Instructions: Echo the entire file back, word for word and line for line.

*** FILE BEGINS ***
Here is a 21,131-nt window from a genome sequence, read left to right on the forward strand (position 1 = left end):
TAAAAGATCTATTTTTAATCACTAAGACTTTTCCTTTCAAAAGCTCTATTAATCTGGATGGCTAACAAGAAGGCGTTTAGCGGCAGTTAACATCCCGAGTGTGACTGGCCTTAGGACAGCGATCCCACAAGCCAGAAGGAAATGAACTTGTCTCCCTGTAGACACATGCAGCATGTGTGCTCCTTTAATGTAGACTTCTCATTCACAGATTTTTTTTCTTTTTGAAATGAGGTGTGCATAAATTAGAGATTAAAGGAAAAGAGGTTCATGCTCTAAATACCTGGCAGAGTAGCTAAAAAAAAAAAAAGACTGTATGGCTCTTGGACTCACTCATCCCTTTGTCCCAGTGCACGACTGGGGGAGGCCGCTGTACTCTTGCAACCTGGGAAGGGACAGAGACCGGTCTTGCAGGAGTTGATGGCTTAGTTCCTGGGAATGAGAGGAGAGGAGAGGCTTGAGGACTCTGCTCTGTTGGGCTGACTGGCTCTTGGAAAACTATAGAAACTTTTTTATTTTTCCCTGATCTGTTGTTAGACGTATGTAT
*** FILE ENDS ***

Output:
Here is a 21,131-nt window from a genome sequence, read left to right on the forward strand (position 1 = left end):
TAAAAGATCTATTTTTAATCACTAAGACTTTTCCTTTCAAAAGCTCTATTAATCTGGATGGCTAACAAGAAGGCGTTTAGCGGCAGTTAACATCCCGAGTGTGACTGGCCTTAGGACAGCGATCCCACAAGCCAGAAGGAAATGAACTTGTCTCCCTGTAGACACATGCAGCATGTGTGCTCCTTTAATGTAGACTTCTCATTCACAGATTTTTTTTCTTTTTGAAATGAGGTGTGCATAAATTAGAGATTAAAGGAAAAGAGGTTCATGCTCTAAATACCTGGCAGAGTAGCTAAAAAAAAAAAAAGACTGTATGGCTCTTGGACTCACTCATCCCTTTGTCCCAGTGCACGACTGGGGGAGGCCGCTGTACTCTTGCAACCTGGGAAGGGACAGAGACCGGTCTTGCAGGAGTTGATGGCTTAGTTCCTGGGAATGAGAGGAGAGGAGAGGCTTGAGGACTCTGCTCTGTTGGGCTGACTGGCTCTTGGAAAACTATAGAAACTTTTTTATTTTTCCCTGATCTGTTGTTAGACGTATGTAT